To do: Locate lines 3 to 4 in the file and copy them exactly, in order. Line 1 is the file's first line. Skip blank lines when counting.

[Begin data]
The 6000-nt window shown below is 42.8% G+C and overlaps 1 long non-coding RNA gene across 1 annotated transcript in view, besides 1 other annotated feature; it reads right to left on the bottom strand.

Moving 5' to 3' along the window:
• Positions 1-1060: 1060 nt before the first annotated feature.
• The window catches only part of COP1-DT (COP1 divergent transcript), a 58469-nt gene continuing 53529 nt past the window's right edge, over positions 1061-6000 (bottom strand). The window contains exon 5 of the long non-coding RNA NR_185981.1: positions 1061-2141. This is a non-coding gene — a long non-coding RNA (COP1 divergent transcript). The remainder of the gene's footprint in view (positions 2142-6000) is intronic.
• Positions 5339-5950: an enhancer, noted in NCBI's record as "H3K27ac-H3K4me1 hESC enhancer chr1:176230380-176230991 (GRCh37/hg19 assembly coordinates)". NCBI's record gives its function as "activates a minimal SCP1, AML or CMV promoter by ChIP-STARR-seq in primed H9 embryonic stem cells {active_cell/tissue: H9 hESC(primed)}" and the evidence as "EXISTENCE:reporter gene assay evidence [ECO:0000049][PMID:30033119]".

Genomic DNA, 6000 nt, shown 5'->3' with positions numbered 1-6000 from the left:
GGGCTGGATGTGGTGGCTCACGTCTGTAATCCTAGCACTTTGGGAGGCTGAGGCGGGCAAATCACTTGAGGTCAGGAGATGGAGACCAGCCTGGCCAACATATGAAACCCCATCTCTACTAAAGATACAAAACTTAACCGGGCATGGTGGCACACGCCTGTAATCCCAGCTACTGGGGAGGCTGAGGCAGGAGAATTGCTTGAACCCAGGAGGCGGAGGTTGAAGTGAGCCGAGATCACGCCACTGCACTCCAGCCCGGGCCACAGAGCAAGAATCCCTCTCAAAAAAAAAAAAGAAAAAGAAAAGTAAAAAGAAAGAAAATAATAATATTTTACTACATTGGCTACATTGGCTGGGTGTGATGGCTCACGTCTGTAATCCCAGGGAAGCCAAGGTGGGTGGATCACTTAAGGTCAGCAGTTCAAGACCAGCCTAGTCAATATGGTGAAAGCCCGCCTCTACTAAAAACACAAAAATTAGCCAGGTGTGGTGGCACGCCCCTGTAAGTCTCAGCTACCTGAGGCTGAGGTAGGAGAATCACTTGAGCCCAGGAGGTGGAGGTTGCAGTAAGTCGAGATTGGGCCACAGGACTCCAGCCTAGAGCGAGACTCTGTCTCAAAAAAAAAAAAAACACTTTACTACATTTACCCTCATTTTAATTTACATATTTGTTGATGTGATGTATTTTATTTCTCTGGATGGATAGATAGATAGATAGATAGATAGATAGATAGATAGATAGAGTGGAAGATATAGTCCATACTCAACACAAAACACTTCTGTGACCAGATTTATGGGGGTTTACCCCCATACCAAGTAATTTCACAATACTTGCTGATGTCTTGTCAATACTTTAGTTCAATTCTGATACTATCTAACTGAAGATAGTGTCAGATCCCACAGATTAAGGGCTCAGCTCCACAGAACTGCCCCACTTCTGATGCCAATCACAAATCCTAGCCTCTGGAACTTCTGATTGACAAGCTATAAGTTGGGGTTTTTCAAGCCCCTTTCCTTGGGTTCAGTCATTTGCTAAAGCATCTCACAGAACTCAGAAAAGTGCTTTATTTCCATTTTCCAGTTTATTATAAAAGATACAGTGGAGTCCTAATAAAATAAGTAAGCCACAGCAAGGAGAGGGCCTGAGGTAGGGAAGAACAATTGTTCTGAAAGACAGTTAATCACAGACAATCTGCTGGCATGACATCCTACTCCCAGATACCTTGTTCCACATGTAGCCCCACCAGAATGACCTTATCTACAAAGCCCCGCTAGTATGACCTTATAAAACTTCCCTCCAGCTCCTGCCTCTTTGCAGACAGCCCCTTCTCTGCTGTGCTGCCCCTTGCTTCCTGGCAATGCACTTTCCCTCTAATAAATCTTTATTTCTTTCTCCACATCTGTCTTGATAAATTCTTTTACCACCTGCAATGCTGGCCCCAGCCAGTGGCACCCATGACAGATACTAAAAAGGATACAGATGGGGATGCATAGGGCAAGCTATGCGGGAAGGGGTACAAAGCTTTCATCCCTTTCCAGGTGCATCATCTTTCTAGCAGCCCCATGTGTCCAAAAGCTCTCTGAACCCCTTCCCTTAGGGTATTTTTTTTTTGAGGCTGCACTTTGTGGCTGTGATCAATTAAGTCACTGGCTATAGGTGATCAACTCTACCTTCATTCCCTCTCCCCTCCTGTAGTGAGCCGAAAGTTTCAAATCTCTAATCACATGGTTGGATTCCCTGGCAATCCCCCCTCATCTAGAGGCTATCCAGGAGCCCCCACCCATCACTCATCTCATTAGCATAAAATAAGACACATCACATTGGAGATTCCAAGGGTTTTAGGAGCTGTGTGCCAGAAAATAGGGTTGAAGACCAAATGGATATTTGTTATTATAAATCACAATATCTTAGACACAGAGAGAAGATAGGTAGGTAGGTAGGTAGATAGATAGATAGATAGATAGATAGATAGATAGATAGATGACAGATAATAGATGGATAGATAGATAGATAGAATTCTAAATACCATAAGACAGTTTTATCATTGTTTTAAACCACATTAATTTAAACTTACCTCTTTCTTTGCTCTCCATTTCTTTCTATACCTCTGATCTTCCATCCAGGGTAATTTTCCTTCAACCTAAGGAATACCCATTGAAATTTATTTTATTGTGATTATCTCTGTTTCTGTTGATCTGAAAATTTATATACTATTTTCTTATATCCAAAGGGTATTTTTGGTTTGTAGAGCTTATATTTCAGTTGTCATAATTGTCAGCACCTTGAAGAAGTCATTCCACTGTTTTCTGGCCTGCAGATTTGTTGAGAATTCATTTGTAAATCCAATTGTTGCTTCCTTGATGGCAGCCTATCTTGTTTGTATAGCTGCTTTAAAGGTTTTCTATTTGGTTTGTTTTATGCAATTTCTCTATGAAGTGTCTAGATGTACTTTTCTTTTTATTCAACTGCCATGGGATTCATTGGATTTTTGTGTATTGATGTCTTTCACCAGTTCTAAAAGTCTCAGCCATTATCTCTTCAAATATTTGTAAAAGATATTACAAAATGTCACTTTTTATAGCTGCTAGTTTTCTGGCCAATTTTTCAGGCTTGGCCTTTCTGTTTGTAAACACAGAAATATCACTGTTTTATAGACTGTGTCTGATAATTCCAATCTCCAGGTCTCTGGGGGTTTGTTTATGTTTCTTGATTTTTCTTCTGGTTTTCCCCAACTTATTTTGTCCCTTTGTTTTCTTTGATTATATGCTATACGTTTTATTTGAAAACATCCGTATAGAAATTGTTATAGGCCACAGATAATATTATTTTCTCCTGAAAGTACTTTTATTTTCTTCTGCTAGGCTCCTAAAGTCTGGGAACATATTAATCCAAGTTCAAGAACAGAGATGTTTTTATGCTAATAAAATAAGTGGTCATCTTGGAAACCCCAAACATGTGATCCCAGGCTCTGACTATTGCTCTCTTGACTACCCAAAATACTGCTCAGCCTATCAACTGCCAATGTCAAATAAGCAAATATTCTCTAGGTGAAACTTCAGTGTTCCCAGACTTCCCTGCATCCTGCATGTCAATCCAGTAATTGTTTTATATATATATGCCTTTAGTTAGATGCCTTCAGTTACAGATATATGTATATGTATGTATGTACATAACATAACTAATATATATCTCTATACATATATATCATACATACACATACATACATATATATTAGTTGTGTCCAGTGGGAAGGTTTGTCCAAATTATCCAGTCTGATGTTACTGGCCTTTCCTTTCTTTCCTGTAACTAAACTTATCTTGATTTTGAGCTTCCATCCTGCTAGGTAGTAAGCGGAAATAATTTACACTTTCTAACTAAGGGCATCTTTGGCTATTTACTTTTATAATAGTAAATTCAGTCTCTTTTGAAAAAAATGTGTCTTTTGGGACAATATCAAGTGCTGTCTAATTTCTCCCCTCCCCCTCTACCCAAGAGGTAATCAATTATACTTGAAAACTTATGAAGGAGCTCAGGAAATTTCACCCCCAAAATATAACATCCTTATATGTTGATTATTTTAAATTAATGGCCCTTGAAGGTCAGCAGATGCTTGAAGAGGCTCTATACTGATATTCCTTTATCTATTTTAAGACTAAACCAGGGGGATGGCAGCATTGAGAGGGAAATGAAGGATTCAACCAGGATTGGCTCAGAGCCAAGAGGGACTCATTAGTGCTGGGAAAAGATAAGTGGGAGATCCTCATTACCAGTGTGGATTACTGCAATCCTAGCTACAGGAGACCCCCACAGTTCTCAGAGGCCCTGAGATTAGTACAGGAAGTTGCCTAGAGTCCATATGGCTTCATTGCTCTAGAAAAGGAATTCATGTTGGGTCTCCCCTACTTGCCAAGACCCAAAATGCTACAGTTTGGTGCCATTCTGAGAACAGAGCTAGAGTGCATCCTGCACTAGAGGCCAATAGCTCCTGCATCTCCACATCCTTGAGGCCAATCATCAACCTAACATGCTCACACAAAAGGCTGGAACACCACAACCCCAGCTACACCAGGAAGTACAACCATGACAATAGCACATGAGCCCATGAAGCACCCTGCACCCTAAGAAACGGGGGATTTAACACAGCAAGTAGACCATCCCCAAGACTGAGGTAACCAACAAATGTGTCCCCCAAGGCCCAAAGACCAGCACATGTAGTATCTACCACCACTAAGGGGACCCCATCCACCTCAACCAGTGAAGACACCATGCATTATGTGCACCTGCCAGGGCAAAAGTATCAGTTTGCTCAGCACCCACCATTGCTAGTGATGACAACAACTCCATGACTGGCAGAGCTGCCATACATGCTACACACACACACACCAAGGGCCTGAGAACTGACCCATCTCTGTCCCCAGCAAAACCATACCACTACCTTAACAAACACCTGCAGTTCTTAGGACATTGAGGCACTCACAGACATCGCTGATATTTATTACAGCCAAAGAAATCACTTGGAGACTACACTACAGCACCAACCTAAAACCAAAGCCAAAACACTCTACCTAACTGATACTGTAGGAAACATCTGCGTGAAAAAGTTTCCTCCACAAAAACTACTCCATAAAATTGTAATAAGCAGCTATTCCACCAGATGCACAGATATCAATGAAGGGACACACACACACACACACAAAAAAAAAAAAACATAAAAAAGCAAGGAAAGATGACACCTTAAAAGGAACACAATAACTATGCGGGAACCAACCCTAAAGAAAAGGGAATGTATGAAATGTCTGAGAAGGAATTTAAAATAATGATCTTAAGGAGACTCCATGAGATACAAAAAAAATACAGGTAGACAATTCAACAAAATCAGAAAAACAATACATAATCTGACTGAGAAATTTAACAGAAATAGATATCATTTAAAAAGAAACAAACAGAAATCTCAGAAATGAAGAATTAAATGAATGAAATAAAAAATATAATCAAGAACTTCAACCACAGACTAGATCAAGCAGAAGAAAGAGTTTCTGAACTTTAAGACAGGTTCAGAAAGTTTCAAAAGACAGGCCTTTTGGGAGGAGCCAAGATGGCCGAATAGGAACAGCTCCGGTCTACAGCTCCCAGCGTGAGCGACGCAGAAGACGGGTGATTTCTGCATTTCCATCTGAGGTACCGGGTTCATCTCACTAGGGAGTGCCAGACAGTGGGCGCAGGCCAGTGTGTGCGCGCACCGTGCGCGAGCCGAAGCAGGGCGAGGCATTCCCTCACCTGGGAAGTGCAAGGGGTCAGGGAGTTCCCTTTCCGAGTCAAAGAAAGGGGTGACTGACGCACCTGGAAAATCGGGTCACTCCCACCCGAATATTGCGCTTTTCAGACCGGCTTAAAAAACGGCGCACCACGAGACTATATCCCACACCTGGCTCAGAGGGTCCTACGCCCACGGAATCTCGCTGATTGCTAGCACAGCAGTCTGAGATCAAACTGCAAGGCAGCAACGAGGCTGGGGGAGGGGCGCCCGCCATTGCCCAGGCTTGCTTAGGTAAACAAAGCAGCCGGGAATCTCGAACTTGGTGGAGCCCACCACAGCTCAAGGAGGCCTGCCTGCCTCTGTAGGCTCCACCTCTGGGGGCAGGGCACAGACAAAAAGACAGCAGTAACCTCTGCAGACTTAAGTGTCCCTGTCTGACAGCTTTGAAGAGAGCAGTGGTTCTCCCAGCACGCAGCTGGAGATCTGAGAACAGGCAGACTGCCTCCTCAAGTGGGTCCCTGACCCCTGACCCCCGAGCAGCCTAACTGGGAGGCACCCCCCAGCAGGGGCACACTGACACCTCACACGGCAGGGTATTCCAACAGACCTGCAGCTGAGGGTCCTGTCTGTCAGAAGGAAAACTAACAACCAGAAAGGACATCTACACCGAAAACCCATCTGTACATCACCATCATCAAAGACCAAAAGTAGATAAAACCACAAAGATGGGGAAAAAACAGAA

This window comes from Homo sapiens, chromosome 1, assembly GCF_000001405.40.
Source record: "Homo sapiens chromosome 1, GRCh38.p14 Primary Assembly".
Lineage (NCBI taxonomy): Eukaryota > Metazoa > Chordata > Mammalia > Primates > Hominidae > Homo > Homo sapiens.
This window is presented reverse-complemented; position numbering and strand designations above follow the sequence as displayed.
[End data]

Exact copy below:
• Positions 1-1060: 1060 nt before the first annotated feature.
• The window catches only part of COP1-DT (COP1 divergent transcript), a 58469-nt gene continuing 53529 nt past the window's right edge, over positions 1061-6000 (bottom strand). The window contains exon 5 of the long non-coding RNA NR_185981.1: positions 1061-2141. This is a non-coding gene — a long non-coding RNA (COP1 divergent transcript). The remainder of the gene's footprint in view (positions 2142-6000) is intronic.